There may be a time period between when you separate and when you are eligible to file for divorce.

In Maryland, you have to be separated for a year before you're eligible to file (at least for no-fault). Your signature on the divorce paperwork attests that you have lived apart from your spouse and have had no sexual relations with him/her for 12 months prior to the date of filing.
posted by weebil at 5:32 PM on September 23, 2008

I have a friend who is legally separated but not divorced. I think it's been three or four years now. She told me she'd pay for the separation but her ex could pay for the divorce if he wanted one. She has no desire to remarry so it's kind of academic for her.

In another case I heard of a man wasn't able to get a divorce for awhile because he couldn't find his ex.
posted by orange swan at 5:35 PM on September 23, 2008

I had to go back to school, get a job, and finance the divorce myself, so it took me three years. On the other hand, it was a pretty kickass birthday present when it finalized a couple days before I turned 32.

My sister and her ex had a long and happy 14-year marriage, of which they spent precisely three years together. They couldn't stand being involved with one another, but the tax breaks were pretty good and it wasn't really causing a problem until he found The One and wanted to remarry.
posted by fairytale of los angeles at 5:45 PM on September 23, 2008

Insurance. I have not dragged my feet, but I haven't been exactly proactive to keep a benefit package that would cost me over $800/month for cobra, enabling me to freelance around kid's schedules for a bit longer.
And neither of us has found anyone else that is concerned about our marital status.
posted by readery at 5:47 PM on September 23, 2008

Because the person who wants a divorce in the first place never finishes anything he starts.
posted by FergieBelle at 5:51 PM on September 23, 2008 [5 favorites]

I have friends who separated in a fairly unpleasant way after ten years of marriage (he had been having an affair). Four months into their separation, she was diagnosed with breast cancer. They remained married on paper for six years, through her entire course of treatment, so she could remain on his health insurance.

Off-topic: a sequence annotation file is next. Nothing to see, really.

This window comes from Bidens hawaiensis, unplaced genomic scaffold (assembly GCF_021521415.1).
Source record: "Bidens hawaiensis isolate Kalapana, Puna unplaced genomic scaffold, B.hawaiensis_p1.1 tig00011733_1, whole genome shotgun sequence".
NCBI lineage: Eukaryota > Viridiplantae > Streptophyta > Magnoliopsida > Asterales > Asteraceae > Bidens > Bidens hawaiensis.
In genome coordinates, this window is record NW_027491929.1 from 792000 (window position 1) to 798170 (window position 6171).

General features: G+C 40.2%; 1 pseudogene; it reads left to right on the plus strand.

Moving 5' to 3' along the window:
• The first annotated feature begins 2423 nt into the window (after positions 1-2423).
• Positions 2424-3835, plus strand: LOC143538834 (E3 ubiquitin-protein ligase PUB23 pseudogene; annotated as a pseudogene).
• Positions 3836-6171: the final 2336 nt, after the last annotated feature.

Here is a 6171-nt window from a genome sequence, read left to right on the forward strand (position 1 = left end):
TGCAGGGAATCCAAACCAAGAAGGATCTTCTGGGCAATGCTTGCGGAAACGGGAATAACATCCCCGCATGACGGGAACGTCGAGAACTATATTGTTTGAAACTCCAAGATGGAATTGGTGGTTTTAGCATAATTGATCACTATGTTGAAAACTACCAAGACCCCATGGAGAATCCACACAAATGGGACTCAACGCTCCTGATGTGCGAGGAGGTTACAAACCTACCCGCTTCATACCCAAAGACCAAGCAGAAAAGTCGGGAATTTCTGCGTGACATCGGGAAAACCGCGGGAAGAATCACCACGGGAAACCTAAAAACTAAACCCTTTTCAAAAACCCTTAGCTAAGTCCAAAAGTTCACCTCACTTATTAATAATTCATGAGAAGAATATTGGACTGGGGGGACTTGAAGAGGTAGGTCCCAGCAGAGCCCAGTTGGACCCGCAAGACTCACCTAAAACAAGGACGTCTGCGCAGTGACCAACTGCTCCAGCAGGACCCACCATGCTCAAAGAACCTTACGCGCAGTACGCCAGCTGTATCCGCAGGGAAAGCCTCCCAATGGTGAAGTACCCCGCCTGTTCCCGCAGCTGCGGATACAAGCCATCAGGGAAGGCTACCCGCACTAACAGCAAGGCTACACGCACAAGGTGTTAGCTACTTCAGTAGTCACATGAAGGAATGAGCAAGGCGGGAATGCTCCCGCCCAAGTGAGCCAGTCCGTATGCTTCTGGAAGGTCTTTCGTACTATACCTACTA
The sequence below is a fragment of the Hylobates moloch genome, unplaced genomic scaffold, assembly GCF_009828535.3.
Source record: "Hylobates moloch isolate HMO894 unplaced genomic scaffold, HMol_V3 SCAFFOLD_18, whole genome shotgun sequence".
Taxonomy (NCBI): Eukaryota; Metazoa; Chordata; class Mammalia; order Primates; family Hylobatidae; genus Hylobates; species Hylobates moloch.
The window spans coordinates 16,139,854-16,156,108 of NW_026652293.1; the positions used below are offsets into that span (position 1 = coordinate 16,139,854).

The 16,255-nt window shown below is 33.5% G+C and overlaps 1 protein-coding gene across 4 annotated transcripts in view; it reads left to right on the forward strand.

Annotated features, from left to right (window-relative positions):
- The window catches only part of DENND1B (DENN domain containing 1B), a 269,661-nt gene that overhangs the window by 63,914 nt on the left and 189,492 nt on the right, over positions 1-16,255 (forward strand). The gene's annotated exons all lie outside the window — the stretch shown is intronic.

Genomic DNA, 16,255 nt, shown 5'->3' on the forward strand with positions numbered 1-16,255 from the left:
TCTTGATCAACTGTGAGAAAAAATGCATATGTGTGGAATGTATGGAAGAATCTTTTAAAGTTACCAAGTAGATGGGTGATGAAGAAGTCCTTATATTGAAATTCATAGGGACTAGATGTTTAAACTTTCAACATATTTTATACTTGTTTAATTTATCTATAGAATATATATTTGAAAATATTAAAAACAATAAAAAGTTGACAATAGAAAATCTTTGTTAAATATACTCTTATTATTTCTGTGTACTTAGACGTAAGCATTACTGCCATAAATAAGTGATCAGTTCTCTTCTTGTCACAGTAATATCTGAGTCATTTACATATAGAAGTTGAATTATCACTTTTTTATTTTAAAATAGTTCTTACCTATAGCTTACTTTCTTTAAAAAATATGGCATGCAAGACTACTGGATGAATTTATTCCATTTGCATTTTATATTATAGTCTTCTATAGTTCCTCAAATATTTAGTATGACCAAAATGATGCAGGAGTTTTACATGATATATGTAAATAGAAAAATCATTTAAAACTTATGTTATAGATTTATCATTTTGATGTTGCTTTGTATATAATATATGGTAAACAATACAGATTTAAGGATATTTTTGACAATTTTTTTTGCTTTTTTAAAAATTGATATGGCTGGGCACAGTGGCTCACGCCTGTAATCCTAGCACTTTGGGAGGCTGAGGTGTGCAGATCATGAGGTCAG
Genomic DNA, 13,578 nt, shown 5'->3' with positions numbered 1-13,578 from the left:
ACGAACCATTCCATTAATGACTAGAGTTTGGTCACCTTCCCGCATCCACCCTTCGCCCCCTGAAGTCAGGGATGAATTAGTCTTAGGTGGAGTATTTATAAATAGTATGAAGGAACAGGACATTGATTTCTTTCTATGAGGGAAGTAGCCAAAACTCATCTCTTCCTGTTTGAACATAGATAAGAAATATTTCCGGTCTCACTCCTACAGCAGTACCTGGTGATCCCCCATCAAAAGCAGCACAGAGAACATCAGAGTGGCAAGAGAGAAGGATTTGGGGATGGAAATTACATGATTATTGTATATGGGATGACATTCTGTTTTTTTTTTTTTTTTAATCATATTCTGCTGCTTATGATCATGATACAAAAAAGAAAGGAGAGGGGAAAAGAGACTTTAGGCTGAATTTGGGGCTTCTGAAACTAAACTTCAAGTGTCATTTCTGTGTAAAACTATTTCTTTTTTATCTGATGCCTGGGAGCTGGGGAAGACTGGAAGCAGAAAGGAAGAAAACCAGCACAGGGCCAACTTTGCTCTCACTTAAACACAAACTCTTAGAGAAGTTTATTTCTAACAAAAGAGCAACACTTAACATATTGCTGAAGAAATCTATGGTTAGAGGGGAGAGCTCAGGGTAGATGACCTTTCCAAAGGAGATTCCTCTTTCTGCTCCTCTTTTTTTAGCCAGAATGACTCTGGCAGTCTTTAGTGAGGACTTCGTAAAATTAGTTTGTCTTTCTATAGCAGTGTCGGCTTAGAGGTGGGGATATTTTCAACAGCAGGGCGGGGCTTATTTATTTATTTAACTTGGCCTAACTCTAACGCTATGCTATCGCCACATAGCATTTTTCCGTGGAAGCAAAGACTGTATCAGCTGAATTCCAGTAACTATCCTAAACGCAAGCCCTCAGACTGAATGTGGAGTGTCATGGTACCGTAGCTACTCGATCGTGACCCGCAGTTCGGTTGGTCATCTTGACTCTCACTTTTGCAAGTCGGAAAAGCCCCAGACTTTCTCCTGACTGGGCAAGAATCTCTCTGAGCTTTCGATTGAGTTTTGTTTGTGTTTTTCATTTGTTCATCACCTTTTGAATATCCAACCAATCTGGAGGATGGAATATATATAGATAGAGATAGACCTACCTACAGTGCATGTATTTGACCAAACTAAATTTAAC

posted by anastasiav at 6:57 PM on September 23, 2008

For me, it was mostly 5. Kinda, sorta.
When we finally decided to split, my ex-(to be) moved a couple of time zones away and made plans to go back to school. Divorce laws were simpler in her new residence, so we kept talking like she was going to file the paperwork But somehow, she kept finding reasons not to do it. Funny, that.

After seemingly endless excuses and foot dragging, I finally filed in my state. Which has a lengthy period between filing and the divorce being final. So it was something like two years between when she moved out and when it was finally all over and done with.
posted by browse at 8:43 PM on September 23, 2008

This is fascinating. Thanks for the question. In my parents' case (separated about four months ago, no movement on the officialdom), it's --
- mostly this: It is not always easy to do it efficiently because it is highly emotional and there are a lot of times when you'll just go "I can't think about this today" -- waiting for the emotions to stabilize a bit before dealing with all the financial negotiations
- wanting to avoid financial negotiations
- since finalizing the financial negotiations will also involve selling a house, they're waiting for the real estate market to stabilize (I don't know if they realize that could be years)
- a tiny bit of uncertainty (not quite #1) on one person's part
- maybe an official wait period?
posted by salvia at 10:50 PM on September 23, 2008

An aversion to admitting one was dead, dead, dead wrong.
posted by A Terrible Llama at 2:19 AM on September 24, 2008 [1 favorite]

Although this is fading away somewhat, one reason not yet mentioned is - religion.

One of our major religions forbids divorce. Some of its adherents will separate but will not finalize the split until it is necessary to do so. (Others have learned the annulment routine.)

Just a few decades ago, in many communities, divorce just was not done. Couples separated and/or they screwed around, but they stayed married.
posted by yclipse at 2:50 AM on September 24, 2008